• An enterprise-wide business glossary that collects terms and definitions
  • Lineage and traceability paths from terms to (master) data elements and authoritative sources
  • A data dictionary providing (technical) metadata for relevant data sources linked up to the business terms
  • Data quality rules and dashboards at key hand-off points in the business processes; this requires cross-departmental collaboration
  • Internal report certification and watermarking
  • A meaningful and transparent process and responsive ownership for all of the above

Collaborating outwards means the focus is on the extended landscape of external stakeholders such as suppliers, customers, partners, and regulatory bodies. Important use cases include:

  • Regulatory reporting such as BCBS 239, Solvency II, or CCAR
  • Data sharing and usage agreements with geo-temporal conditions
  • Data marketplaces and shopping carts
  • Reference data mapping

The Data Space Dimension captures the focus on the CDO on either traditional (read: transactional) data or the more advanced and diverse big data. Currently, most CDOs are mainly concerned with the basic challenges of traditional data, such as getting master data concepts in order. Yet with the advent of self-service analytics and BI, more and more departments take the initiative to crunch data for their own applications, which offer more advanced insights than traditional data could offer. The challenge for the CDO is to deal with the enormous data variety and level of autonomy of related data handling that comes with it. Big Data seems to be in the hands of developers, and a lack of data management experience may introduce risks.

The Value Impact Dimension determines whether the CDO will focus on data as a service to fulfill its obligation to improve efficiency of and reduce risk to the business, or whether the CDO looks more at strategies to devise novel data products that give insight for data-driven innovation and competitive advantage. This dimension is about balancing between reducing risk by strictly controlled data usage agreements, and leaving enough free-flow of data for the self-service data ‘hobbyists’ to realize impactful, but responsible, data-driven innovations.

The Chief Data Officer Rises

The above dimensions provide a tool for the CDO to determine its profile and how they can transcend to another level as the organization changes. Lee et al. (2014) go further by identifying eight roles at the corresponding extremes of the cube based on the three dimensions.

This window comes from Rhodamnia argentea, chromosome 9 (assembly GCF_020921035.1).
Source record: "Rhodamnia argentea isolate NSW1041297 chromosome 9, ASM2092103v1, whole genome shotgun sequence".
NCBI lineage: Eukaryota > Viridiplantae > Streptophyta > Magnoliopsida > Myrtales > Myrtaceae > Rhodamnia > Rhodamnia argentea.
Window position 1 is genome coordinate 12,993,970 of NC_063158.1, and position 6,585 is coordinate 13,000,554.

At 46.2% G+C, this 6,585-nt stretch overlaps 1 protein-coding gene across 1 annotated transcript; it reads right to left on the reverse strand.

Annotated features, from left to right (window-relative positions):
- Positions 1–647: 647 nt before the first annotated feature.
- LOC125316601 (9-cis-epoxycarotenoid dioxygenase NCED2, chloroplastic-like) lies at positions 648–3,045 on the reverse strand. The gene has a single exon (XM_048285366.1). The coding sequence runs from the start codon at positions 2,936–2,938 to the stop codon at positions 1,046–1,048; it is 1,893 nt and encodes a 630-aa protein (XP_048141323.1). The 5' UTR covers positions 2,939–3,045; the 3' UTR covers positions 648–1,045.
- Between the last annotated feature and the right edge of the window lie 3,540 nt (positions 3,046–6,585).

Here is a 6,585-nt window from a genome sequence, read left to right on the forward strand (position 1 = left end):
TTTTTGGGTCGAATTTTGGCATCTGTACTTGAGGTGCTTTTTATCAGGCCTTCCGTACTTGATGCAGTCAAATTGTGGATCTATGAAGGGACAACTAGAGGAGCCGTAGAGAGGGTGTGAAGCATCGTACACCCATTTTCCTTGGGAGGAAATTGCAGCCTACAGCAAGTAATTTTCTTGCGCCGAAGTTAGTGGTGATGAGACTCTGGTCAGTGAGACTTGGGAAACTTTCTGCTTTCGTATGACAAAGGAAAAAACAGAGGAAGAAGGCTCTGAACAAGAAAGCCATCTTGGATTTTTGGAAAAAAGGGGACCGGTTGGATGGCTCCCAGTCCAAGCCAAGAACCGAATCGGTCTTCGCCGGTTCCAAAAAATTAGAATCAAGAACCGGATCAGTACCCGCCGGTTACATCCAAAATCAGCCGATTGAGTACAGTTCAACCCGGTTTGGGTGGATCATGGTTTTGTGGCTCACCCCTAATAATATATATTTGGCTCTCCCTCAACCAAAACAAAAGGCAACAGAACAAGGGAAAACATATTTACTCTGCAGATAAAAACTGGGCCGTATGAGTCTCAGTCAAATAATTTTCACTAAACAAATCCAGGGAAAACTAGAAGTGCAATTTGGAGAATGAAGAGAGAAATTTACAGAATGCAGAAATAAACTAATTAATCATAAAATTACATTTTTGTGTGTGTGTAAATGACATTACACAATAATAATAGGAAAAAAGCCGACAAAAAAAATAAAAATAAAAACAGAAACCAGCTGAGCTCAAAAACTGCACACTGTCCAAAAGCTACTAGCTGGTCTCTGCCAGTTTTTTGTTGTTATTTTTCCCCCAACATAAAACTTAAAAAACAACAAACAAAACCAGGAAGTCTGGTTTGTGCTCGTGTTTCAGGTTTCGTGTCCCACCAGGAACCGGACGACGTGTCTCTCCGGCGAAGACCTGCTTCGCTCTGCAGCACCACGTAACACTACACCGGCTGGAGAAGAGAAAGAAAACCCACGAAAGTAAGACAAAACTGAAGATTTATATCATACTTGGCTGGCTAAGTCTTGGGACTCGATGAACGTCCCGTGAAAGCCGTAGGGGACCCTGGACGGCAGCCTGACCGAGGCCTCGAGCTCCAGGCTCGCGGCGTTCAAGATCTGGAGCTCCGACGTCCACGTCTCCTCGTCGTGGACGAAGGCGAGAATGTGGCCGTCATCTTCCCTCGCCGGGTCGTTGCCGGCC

Although we are early in our observations, we can already make some preliminary conclusions based on our own customer landscape:

  • Most of the CDOs are currently focusing on traditional data, with both inward and outward collaboration (for regulatory reporting or because of the nature of the business such as data providers or aggregators), and a service focus.
  • CDOs who are positioned higher at the enterprise level are better tailored for taking on a more strategy-oriented role.
  • CDOs can take on multiple roles at the same time, but usually evolve throughout their tenure.

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About Pieter De Leenheer, Ph.D.

Dr. Pieter De Leenheer is assistant professor at VU University Amsterdam in the Business, Web and Media group (since November 2009). He is also co-founder and research director of Collibra NV/SA, a Brussels-based semantic technology spin off from the Vrije Universiteit Brussel (VUB), Belgium. From 2002-2009, Pieter was senior scientist at VUB STARLab and lecturer at the same university.

Pieter holds a PhD in computer science on community-based ontology evolution, and a MSc in principle computer science. Pieter authored more than 30 publications in various books, international journals and conferences, among which he co-edited the Springer book Ontology Management for the Semantic Web. He gives master lectures including Database Theory, (Web) Information Systems, and Semantic Web languages. He is member of ACM and IEEE.